The Dalai Lama (Artwork by Mayank Chhaya)
It is hard to decide whether it is the Dalai Lama’s enduring consequentiality, China’s unquestionable global clout or Britain’s diminished power. Perhaps it is a combination of all three that is compelling Britain’s Chancellor of the Exchequer George Osborne to preemptively declare that Prime Minister David Cameron has no further plans to meet the Dalai Lama as he attempts to open a new chapter in relations with Beijing.
In an interview with BBC Radio 4 Osborne said, "We have said the prime minister is not planning to meet the Dalai Lama. But of course he did meet the Dalai Lama, as previous British prime ministers have. We understand we have different political systems and we raise the issues we have about that but we have an incredibly important economic relationship and I want to make sure this week we take the next big step in Britain and China’s relations with each other so that we can create jobs and investment in each other’s countries."
Incidentally, he is leading a high-powered British delegation to China currently to, among other things, lay the groundwork for Cameron’s upcoming visit. China had swiftly downgraded its relations with Britain after Cameron met with the Dalai Lama in May last year.
I have no dispute with countries fine-tuning their policies to be in sync with the ever changing geopolitical realities. As the chancellor of the exchequer it is quite becoming of Osborne to do what is in the best interests of Britain. Apparently overriding concerns expressed by Britain’s Foreign Office, which would like him to be cautious while dealing with Beijing, Osborne has decided that economics trumps everything else. If it means reassuring Beijing that Cameron would have no further meetings with the Dalai Lama, then he would do it unequivocally.
The Dalai Lama’s office is not expected to offer any reaction on Osborne’s comments simply because it has always been the Tibetan leader’s position that he would not like to inconvenience anyone. In this case or in any case for that matter, the Dalai Lama has steadfastly stayed away from demanding any official meeting with any head of state at the cost of that country’s national interests. He understands that he cannot possibly impose himself on those who are under geopolitical pulls and pressures.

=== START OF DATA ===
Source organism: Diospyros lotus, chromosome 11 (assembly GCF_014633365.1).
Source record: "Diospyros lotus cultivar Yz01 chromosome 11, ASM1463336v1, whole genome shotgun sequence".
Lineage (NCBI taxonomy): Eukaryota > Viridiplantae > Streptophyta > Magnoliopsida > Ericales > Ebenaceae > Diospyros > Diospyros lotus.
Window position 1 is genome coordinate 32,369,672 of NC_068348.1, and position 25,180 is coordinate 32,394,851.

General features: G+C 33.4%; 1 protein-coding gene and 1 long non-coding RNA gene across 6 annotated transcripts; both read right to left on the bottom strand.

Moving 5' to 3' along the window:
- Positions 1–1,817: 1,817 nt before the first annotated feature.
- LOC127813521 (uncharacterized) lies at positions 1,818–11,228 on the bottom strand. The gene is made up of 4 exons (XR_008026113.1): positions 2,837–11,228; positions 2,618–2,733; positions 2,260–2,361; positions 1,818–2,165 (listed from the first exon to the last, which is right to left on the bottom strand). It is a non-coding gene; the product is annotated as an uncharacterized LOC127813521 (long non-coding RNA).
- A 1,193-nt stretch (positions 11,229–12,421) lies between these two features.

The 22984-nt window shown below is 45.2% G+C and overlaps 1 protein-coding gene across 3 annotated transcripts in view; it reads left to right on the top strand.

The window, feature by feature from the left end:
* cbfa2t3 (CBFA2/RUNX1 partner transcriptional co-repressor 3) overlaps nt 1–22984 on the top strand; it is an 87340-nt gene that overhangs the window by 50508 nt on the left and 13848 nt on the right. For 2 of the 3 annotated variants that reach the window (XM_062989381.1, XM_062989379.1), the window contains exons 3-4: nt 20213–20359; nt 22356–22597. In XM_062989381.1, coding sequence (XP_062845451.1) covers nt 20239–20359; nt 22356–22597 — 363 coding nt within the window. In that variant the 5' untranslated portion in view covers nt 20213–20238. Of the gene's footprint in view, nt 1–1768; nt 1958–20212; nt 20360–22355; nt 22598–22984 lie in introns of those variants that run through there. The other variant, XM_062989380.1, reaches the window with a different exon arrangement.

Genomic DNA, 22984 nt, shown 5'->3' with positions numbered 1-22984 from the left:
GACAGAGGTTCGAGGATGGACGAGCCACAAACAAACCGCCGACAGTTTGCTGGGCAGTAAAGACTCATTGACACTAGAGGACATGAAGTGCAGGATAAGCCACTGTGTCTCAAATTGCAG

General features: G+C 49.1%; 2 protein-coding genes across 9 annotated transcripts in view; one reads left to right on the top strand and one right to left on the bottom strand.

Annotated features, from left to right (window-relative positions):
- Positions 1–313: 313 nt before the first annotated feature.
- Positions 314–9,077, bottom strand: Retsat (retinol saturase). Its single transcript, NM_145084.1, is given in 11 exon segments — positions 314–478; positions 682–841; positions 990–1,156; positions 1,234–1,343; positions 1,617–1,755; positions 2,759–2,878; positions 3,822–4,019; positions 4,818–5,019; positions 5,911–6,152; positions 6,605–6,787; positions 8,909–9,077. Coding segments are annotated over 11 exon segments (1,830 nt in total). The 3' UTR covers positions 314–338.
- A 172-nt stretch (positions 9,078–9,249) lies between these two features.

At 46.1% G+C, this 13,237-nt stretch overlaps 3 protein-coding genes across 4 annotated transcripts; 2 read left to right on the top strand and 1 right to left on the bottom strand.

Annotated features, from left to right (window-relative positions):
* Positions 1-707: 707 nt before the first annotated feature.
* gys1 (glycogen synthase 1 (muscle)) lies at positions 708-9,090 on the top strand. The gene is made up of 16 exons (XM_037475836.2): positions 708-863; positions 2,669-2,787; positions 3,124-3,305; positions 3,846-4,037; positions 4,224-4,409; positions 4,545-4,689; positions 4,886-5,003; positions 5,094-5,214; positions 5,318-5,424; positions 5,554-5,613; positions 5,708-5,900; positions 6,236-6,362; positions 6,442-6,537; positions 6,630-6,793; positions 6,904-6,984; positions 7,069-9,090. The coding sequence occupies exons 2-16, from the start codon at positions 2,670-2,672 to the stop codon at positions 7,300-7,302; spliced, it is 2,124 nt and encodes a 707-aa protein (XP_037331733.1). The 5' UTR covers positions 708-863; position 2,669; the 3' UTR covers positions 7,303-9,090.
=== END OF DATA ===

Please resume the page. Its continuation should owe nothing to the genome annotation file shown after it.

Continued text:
My takeaway from Osborne’s comments has to do with how the Dalai Lama remains of such consequence despite now having officially given up all his political powers. If the Dalai Lama has no standing as China would have the world believe, then why bother whom he meets and who meets him? Conversely, if he continues to be the decisive voice on the question of Tibet, why not acknowledge that fact and engage him directly? After all, he cannot be both so consequential and inconsequential at the same time. It is quite extraordinary for a single individual, not to mention a Buddhist monk who is a refugee with no formal powers of any kind or state to back him up, to continue to influence the world’s discourse with China.
In explicitly saying that Prime Minister Cameron has no further plans to meet the Dalai Lama and with China regularly demanding that Britain shun him, both parties are only reaffirming the Buddhist monk’s decisive influence on Sino-British relations. I wonder how realistic it is for Britain to make that open-ended commitment that its prime minister is unlikely to meet the Dalai Lama for the foreseeable future. More importantly, is China really swayed by such reassurances?
There is something both amusing and pathetic about this once world’s preeminent power, which liked to boast that the sun never set on it because of its global empire,having to display such abject deference. But then countries cannot afford to think in emotional terms. They have to be realistic and often expedient.